Heterochromatin has the dubious distinction of being called the “dark matter” of DNA, and it has even suffered the indignity of being dismissed as “junk DNA.” But it seems to get more respectful treatment inside the nucleus, where it has the benefit of a special repair mechanism. This mechanism, discovered by scientists based at the University of Southern California (USC), transports broken heterochromatin sequences from the hurly-burly of the heterochromatin domain so that they can be repaired in the relative peace and quiet of the nuclear periphery.
This finding suggests that the nuclear membrane is more versatile than is generally appreciated. Yes, it serves as a protective container for nuclear material, and it uses its pores to manage the transport of molecules in and out of the nucleus. But it may also play a special role in maintaining the integrity of heterochromatin, which tends to be overlooked because it consists largely of noncoding DNA, including repetitive stretches of no apparent function.
“Scientists are now starting to pay a lot of attention to this mysterious component of the genome,” said Irene E. Chiolo, Ph.D., an assistant professor at USC. “Heterochromatin is not only essential for chromosome maintenance during cell division; it also poses specific threats to genome stability. Heterochromatin is potentially one of the most powerful driving forces for cancer formation, but it is the 'dark matter' of the genome. We are just beginning to unravel how repair works here.”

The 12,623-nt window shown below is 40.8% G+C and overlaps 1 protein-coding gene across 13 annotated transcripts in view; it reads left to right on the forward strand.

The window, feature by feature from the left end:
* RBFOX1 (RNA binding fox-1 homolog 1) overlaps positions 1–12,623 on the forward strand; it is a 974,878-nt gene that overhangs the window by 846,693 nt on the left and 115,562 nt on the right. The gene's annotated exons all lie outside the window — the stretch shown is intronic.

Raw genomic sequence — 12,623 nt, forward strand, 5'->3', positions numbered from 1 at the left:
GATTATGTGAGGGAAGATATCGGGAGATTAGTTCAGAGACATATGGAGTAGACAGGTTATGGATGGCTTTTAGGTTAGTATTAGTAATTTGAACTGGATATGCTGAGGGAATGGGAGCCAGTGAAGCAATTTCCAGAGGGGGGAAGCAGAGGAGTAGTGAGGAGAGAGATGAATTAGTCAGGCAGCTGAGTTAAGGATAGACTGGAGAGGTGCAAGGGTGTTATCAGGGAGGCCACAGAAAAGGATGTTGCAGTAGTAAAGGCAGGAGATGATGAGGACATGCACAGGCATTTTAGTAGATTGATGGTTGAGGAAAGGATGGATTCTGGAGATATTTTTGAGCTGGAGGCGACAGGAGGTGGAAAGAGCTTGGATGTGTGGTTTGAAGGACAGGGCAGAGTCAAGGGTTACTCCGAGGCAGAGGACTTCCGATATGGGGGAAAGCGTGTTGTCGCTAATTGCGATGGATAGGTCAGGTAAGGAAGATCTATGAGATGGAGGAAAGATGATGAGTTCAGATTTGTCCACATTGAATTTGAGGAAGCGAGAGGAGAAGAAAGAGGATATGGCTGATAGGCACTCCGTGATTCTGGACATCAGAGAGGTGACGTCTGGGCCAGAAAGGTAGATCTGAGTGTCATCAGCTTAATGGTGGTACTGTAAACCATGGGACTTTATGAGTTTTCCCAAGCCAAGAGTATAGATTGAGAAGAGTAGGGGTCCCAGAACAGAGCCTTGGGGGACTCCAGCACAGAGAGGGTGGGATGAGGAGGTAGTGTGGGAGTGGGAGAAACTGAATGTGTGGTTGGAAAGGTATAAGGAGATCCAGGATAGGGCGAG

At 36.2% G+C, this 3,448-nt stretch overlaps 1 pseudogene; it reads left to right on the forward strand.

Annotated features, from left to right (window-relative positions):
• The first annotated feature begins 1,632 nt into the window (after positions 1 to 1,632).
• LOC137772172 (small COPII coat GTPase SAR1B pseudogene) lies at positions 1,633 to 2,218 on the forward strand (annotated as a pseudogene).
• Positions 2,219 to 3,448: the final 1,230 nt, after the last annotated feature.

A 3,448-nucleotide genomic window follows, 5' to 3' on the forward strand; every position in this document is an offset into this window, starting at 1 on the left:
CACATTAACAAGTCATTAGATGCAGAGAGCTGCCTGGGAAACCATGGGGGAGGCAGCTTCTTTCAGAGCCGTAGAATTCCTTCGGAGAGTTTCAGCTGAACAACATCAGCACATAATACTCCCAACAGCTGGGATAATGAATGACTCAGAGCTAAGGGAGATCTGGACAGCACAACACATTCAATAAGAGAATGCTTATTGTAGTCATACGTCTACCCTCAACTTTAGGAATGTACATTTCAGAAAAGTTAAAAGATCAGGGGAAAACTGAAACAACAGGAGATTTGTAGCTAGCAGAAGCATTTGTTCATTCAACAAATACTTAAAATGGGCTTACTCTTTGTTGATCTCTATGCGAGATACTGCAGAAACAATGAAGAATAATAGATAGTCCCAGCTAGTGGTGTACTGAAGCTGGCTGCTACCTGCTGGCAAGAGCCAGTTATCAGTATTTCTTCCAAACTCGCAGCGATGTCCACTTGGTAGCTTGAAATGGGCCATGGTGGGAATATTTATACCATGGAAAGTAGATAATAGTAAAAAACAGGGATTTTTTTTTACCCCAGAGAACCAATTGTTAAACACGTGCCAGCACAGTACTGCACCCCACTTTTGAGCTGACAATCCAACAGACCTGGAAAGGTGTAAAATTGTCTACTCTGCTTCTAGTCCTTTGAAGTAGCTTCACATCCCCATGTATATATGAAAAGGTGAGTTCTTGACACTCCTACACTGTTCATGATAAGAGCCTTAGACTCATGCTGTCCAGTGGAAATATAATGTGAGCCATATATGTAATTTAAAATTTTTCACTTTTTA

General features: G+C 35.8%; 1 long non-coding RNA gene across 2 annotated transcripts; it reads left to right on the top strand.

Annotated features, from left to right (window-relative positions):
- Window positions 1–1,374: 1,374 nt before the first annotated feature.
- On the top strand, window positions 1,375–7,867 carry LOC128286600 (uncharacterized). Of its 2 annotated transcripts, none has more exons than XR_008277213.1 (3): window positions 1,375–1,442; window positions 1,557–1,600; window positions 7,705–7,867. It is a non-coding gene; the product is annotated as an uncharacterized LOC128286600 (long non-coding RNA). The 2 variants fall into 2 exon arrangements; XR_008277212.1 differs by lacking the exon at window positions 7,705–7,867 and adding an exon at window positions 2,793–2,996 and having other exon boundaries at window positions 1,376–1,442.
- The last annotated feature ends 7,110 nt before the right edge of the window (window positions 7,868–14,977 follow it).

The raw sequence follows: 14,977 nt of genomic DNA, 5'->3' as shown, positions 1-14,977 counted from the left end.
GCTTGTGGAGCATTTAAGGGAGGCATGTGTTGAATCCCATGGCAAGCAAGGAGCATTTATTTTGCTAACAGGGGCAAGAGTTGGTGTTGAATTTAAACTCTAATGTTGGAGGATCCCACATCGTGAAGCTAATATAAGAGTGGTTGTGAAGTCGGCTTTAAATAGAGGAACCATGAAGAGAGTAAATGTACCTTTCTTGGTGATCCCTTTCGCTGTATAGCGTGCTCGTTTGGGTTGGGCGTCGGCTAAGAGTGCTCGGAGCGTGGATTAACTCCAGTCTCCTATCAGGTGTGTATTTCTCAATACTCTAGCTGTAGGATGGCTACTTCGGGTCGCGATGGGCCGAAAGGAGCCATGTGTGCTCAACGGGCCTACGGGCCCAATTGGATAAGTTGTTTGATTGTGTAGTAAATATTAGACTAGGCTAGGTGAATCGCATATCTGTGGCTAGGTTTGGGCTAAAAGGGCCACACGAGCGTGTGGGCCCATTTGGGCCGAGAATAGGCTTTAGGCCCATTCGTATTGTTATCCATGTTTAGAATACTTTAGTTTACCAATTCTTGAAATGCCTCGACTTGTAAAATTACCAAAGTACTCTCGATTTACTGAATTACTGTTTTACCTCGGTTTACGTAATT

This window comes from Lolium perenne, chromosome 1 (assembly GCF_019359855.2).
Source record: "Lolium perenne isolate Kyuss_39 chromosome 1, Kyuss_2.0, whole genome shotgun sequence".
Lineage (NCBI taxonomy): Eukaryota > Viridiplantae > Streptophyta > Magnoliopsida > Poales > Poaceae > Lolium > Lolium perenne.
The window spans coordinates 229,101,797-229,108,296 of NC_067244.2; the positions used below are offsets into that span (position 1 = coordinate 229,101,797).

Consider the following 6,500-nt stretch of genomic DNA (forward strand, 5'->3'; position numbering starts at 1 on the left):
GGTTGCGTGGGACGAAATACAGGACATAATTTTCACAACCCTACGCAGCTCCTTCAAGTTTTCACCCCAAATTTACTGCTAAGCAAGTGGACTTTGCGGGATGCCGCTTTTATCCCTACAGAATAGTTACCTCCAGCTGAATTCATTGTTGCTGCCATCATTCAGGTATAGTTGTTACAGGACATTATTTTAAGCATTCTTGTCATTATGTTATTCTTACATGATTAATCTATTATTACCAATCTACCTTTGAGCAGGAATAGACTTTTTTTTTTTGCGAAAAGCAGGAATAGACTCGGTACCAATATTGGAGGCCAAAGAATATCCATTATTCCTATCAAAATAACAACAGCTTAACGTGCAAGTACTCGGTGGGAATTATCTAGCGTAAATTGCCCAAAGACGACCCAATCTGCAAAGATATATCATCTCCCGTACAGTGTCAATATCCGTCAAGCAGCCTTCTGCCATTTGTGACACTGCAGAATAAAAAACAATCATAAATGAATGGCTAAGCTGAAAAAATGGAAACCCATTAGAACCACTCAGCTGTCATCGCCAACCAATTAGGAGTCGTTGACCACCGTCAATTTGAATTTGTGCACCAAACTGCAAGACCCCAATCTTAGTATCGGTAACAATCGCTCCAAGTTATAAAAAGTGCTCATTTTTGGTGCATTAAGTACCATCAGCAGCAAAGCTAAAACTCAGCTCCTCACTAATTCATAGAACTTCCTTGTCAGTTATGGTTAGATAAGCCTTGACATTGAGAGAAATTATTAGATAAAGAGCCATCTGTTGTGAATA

Dr. Chilo led an effort to understand how heterochromatin stays in good repair, even though it is particularly vulnerable to a kind of repair error called ectopic recombination. This kind of error is apt to occur when flaws in repeated sequences undergo homologous recombination (HR) by means of double-strand break (DSB) repair. Specifically, repeated sequences tend to recombine with each other during DNA repair.
Working with the fruit fly Drosophila melanogaster, Dr. Chilo’s team observed that breaks in heterochromatin are repaired after damaged sequences move away from the rest of the chromosome to the inner wall of the nuclear membrane. There, a trio of proteins mends the break in a safe environment, where it cannot accidentally get tangled up with incorrect chromosomes.
The details appeared October 26 in Nature Cell Biology, in an article entitled, “Heterochromatic breaks move to the nuclear periphery to continue recombinational repair.”
“[Heterochromatic] DSBs move to the nuclear periphery to continue HR repair,” the authors wrote. “Relocalization depends on nuclear pores and inner nuclear membrane proteins (INMPs) that anchor repair sites to the nuclear periphery through the Smc5/6-interacting proteins STUbL/RENi. Both the initial block to HR progression inside the heterochromatin domain, and the targeting of repair sites to the nuclear periphery, rely on SUMO and SUMO E3 ligases.”
“We knew that nuclear membrane dysfunctions are common in cancer cells,” Dr. Chiolo said. “Our studies now suggest how these dysfunctions can affect heterochromatin repair and have a causative role in cancer progression.”
This study may help reveal how and why organisms become more predisposed to cancer as they age—the nuclear membrane progressively deteriorates as an organism ages, removing this bulwark against genome instability.
Next, Dr. Chiolo and her team will explore how the movement of broken sequences is accomplished and regulated, and what happens in cells and organisms when this membrane-based repair mechanism fails. Their ultimate goal is to understand how this mechanism functions in human cells and identify new strategies to prevent their catastrophic failure and cancer formation.